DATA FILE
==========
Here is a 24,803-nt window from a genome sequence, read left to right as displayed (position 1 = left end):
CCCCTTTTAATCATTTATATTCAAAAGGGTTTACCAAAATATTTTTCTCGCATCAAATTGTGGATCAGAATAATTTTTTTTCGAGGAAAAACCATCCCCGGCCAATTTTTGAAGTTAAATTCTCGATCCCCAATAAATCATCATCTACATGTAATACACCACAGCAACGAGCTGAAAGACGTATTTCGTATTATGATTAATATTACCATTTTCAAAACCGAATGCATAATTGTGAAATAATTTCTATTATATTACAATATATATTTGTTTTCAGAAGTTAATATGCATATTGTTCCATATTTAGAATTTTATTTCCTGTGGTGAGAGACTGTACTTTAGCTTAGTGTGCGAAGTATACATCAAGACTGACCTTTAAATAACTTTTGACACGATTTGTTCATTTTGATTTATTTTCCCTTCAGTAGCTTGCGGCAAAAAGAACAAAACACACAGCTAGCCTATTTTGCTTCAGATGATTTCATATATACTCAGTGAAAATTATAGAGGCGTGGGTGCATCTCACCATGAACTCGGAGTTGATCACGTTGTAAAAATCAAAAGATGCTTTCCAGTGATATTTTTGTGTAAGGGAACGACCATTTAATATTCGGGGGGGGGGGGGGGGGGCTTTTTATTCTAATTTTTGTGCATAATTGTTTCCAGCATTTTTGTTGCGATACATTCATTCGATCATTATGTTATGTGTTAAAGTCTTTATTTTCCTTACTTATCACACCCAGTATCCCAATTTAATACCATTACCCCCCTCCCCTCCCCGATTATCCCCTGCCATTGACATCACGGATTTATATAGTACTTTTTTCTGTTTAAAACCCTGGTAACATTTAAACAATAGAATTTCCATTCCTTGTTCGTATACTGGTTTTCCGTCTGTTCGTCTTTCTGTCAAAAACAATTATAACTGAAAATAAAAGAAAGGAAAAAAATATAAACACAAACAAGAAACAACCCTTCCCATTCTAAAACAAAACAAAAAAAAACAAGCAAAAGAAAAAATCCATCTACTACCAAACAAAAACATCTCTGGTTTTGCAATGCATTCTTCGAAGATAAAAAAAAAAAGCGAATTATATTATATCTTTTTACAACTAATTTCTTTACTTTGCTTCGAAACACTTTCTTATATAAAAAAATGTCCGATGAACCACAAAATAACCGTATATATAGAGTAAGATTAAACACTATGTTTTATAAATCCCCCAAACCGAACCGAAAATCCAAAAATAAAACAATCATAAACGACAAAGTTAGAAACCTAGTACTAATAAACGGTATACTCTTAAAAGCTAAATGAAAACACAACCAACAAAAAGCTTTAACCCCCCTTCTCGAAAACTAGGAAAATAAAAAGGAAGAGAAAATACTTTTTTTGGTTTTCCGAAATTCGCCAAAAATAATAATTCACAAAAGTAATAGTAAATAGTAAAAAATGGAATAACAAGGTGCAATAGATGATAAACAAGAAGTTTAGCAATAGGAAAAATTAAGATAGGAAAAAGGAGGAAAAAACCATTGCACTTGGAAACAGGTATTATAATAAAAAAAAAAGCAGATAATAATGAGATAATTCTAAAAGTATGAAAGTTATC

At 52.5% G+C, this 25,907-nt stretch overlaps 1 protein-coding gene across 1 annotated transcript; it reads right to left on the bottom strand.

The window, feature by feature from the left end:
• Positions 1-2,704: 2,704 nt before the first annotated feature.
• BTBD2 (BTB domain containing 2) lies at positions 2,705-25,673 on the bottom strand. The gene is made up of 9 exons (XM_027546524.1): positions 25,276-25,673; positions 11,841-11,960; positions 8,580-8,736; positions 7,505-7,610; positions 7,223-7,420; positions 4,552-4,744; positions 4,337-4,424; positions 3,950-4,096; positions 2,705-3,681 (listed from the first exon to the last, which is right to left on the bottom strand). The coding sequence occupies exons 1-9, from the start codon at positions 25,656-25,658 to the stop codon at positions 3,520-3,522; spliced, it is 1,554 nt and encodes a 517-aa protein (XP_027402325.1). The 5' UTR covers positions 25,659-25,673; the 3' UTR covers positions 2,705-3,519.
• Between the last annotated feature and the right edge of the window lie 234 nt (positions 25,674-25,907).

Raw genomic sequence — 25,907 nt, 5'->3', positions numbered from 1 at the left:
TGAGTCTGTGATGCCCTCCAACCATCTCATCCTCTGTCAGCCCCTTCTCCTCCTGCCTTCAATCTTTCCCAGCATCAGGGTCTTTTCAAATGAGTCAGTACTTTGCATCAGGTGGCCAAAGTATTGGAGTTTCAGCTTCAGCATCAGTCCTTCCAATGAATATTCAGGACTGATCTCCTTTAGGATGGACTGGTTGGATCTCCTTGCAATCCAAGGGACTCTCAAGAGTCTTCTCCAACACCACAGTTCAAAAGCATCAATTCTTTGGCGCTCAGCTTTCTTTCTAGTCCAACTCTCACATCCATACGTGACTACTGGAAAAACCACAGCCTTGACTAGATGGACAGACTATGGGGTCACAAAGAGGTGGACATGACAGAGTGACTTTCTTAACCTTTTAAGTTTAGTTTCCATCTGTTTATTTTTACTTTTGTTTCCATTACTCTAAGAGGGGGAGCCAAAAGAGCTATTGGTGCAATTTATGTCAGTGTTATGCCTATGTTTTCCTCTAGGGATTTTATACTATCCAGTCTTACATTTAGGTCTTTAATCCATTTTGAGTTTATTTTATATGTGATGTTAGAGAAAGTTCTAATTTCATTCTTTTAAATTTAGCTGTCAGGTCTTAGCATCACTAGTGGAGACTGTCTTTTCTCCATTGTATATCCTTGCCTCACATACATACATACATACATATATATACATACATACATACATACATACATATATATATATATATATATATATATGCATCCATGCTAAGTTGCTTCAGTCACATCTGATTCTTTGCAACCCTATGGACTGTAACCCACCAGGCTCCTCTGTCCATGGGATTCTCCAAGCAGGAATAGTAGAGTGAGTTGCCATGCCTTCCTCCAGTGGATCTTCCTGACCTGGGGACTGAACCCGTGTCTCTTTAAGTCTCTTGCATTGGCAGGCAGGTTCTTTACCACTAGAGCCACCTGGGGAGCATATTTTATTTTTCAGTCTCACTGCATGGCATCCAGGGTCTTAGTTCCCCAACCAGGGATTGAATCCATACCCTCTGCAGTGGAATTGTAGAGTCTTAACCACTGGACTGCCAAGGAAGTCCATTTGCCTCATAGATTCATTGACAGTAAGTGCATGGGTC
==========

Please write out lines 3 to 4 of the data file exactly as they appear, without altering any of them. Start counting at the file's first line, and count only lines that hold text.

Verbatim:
At 52.5% G+C, this 25,907-nt stretch overlaps 1 protein-coding gene across 1 annotated transcript; it reads right to left on the bottom strand.

The window, feature by feature from the left end: